At the time I must have figured it was going to be my only shot... or maybe I just didn't give it enough thought.  The idea that I could ever have expected it to be a long-term self-sustaining relationship boggles my mind when I think of it now.  I spent more time feeling embarrassed than anything else.  It was dull and ordinary and stifling and lonely.  Who to talk to?  Who to share things with?

I offer no excuse for my decision to marry; I expect no sympathy; I knew better. Yet, oddly, when it ended, I wanted to die.  I distinctly remember my shock when I discovered heartache was an actual physical feeling.  I distinctly remember my shock when I discovered I couldn't sleep or eat for weeks on end. I'd always thought that stuff was a bunch of crap written in novels to drive home a point. I didn't know I would lose years of my life to it.  Who knew?

Act II
No more boredom.  No more thinking, "Is this all there is?"  No more feeling like I was destined to spend a lifetime alternately correcting grammar and biting my tongue.  Now it was time for  FUN, FUN, FUN!!!  Laughter, conversation, drugs, debauchery, bars, loud music, parties.  He was bright.  More importantly, he liked me.  Most importantly, he needed me. And who knows when you're ever going to find that again...

He was a drunk and I was going to save him.  I wish I could say I was successful.  I wish I could say my dedication, loyalty and perseverance made a difference.  I wish I had been smart enough to know better.  I distinctly remember my shock when I discovered women really do stay with men who mistreat them.  I'd always thought that stuff was a bunch of crap in made-for-tv movies to show stupid damsels in distress.  I didn't know I would lose years of my life to it.  Who knew?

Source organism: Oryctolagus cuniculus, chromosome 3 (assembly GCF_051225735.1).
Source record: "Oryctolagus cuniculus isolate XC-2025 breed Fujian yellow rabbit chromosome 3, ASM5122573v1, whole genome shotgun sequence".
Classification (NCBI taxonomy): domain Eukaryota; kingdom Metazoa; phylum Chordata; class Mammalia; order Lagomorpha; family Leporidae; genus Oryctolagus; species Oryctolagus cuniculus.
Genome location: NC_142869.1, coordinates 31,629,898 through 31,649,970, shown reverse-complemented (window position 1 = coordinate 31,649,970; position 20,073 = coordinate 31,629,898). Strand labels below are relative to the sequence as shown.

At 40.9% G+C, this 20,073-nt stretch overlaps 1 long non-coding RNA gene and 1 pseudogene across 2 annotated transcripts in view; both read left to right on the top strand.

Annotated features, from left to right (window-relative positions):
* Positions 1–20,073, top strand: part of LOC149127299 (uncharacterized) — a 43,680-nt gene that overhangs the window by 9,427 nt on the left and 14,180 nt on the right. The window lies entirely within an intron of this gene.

The antithesis of the tsunami that preceded it.  CALM, CALM, CALM.  Dead calm. Not a tranquil, serene calm; more like a dispassionate, detached, taciturn calm.

But he was bright.  More importantly, he liked me.  Most importantly, he needed me.  And who knows when you're ever going to find that again...

I'm not sure if I disappeared because of postpartum depression or because I lived with a ghost.  Probably a combination of both.  I didn't know I'd lose years of my life to it.  Who knew?  But I got my son out of the deal, so it was worth it.

Act IV
What I've learned:
  1. If you find you dread walking into your own home, it's time to get out.
  2. You can be infinitely happier alone than with someone.
  3. I'm an idiot when it comes to affairs of the heart.  I'm not convinced I've ever even had an affair of the heart.  I suspect it is a storybook myth.
  4. Marriage is entirely unnecessary.
  5. People who need you are a dime a dozen, and being liked and needed is not the basis for a relationship.  Yes, it feels good to be needed, but it is not a measure of love.  If your self-worth is tied up in it you will end up losing who you are and what you want.
  6. Love cannot cure addiction.
  7. The passive part of a passive-aggressive person can be even more devastating than the aggressive part.  Either way it sucks the life right out of you.
  8. The old adage "turn the other cheek" is not always the wisest course.  Once you've been hurt - once hateful words have been spoken and the line has been crossed - the relationship is forever changed.  Whether it's your husband, your boyfriend or your next door neighbor, when someone loses control and you get a momentary glimpse of their true colors it is not an aberration, it is a warning.  I now realize tolerance doesn't necessarily make you a good person (in fact it can make you a chump) and it is wise never to forget.  Not in a bitter take-it-to-your-grave sort of way, but in a sad now-I-know-better-than-to-love-and-trust-you sort of way. 
Is this wisdom or pessimism?  Good question.  I'm going to go with wisdom.

Act V
I'll let you know.